Background: Companies and governments around the world are seeking to secure and diversify their supply chains for critical minerals used in a range of vital technologies, such as renewable energy, medical, defence, telecommunications and aerospace applications. With some of the world’s largest deposits of battery and critical minerals, Western Australia is uniquely positioned to meet these increasing demands.
Interest in Western Australia’s critical minerals industries is supported by the State’s commitment towards clean energy technology, including the creation of a renewable hydrogen industry, and the progress the resources sector is making with respect to decarbonisation. The carbon footprint from the extraction of critical minerals and value-added products is a key consideration of both customers and investors.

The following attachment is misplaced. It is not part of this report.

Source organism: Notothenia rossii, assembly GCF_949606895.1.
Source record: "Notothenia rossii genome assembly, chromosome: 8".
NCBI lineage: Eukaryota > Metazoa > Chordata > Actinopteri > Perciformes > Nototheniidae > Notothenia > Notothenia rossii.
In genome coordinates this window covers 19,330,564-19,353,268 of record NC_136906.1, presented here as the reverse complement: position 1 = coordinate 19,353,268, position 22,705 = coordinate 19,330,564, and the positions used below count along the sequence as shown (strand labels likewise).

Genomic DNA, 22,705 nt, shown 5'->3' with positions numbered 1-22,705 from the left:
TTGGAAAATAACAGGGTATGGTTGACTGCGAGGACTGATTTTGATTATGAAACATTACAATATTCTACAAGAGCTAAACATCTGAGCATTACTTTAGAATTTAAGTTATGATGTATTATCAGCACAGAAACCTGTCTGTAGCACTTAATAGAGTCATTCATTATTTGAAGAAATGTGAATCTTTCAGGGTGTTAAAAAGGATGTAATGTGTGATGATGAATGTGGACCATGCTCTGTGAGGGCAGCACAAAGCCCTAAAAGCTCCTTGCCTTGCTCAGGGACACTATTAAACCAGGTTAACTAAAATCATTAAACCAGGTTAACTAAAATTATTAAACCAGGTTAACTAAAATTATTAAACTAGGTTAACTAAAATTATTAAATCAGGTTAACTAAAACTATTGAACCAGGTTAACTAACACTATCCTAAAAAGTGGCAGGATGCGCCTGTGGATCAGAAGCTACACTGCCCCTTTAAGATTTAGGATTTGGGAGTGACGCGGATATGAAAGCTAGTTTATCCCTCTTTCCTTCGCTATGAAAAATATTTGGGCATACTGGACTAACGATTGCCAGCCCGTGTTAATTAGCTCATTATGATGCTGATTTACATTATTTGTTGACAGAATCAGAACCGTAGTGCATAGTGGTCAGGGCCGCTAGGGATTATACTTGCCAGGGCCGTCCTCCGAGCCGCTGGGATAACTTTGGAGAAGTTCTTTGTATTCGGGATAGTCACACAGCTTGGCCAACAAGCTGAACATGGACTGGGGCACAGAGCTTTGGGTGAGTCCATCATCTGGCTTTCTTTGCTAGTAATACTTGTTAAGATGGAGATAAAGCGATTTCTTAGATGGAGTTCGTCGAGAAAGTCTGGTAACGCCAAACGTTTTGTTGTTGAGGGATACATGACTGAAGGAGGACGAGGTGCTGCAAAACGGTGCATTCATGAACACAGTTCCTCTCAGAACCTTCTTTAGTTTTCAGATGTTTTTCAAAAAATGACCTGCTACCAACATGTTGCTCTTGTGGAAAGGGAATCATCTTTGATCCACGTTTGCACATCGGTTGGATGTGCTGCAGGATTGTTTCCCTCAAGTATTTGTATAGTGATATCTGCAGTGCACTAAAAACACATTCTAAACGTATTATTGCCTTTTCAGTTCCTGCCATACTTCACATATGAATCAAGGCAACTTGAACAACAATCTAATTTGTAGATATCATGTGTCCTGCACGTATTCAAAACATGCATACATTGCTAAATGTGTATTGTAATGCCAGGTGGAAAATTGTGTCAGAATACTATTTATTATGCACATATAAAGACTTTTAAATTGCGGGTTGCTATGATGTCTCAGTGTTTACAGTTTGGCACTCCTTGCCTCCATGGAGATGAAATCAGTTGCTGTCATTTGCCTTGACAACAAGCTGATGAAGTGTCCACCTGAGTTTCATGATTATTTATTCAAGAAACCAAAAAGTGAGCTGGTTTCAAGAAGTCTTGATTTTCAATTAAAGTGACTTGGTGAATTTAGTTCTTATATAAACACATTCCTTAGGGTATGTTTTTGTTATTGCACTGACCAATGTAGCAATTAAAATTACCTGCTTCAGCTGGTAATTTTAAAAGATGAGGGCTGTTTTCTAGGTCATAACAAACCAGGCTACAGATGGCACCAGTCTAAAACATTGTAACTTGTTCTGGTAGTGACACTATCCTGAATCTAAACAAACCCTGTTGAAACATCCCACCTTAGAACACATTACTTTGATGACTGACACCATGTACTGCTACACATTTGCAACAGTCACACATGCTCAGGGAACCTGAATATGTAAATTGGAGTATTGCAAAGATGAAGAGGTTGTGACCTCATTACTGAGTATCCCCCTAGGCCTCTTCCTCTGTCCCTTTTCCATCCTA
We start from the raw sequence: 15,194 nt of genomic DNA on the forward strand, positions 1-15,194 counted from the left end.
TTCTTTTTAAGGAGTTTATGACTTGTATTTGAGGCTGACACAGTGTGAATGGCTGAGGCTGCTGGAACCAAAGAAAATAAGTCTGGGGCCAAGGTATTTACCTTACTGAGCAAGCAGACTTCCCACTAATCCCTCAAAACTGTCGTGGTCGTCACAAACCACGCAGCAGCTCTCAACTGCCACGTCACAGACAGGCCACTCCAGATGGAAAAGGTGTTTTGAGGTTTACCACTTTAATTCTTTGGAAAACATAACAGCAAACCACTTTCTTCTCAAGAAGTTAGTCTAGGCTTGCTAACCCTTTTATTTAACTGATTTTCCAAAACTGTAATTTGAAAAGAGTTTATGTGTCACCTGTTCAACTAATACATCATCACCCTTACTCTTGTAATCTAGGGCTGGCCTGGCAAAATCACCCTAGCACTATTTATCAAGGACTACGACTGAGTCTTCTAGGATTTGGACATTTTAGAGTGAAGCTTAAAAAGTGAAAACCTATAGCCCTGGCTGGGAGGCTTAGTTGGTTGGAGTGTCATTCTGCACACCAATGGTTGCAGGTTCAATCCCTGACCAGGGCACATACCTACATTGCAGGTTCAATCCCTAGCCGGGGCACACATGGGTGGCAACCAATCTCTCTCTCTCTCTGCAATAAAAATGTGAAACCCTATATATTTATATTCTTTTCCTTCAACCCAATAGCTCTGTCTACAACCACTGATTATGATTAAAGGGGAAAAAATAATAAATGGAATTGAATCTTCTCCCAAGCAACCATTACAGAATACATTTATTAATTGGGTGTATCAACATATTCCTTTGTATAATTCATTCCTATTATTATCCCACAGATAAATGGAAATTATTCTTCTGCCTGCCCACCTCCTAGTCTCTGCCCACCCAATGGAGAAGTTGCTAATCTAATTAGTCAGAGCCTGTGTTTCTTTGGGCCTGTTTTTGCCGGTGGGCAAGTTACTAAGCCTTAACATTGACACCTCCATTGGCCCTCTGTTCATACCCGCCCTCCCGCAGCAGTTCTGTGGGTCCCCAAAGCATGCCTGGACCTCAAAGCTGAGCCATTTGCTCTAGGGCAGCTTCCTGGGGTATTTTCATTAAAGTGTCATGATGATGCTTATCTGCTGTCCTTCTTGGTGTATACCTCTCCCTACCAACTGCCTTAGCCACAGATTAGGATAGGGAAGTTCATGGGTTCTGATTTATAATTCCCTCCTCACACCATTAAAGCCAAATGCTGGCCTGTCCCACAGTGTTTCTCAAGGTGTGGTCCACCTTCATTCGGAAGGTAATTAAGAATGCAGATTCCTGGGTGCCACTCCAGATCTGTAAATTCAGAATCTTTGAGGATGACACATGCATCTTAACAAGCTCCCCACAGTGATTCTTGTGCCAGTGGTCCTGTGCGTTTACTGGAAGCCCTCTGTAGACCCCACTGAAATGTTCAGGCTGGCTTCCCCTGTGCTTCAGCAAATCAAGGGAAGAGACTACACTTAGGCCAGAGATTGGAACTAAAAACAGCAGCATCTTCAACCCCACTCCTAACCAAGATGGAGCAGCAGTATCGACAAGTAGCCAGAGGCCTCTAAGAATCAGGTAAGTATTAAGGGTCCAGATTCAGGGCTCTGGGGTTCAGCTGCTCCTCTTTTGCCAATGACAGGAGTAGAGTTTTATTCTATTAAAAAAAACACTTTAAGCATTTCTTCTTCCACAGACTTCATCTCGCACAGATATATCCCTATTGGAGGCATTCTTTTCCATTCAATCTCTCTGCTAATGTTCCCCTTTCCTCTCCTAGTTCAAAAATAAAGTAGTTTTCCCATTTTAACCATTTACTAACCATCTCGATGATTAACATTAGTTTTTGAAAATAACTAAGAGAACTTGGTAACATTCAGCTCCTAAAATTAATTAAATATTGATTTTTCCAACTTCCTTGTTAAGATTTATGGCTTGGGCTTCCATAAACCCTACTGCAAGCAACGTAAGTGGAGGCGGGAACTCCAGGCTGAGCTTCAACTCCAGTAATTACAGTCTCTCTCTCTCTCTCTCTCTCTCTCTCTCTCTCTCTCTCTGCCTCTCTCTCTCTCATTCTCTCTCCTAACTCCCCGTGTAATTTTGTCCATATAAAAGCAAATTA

In less than a decade, the State has successfully established a multi-billion dollar battery and critical minerals processing industry, which includes global-scale investments in lithium hydroxide, battery-grade nickel sulphate and rare earths processing facilities.
Challenge: A minerals “criticality” has been defined by research institutions and agencies around the world using a range of criteria. These criteria include the rarity, the strategic value and the future demand of each mineral. A review of these criteria and how this might apply to Western Australian resources and strategic needs may give more insights. Researchers and policy makers need to know the importance of future minerals to a future economy.
Output: A review of published schemes which could be used to rate critical mineral importance to a future Western Australian economy. Recommendations of the the most useful of the rating systems and methodologies that could apply to the exploration, research and processing of Western Australian critical minerals.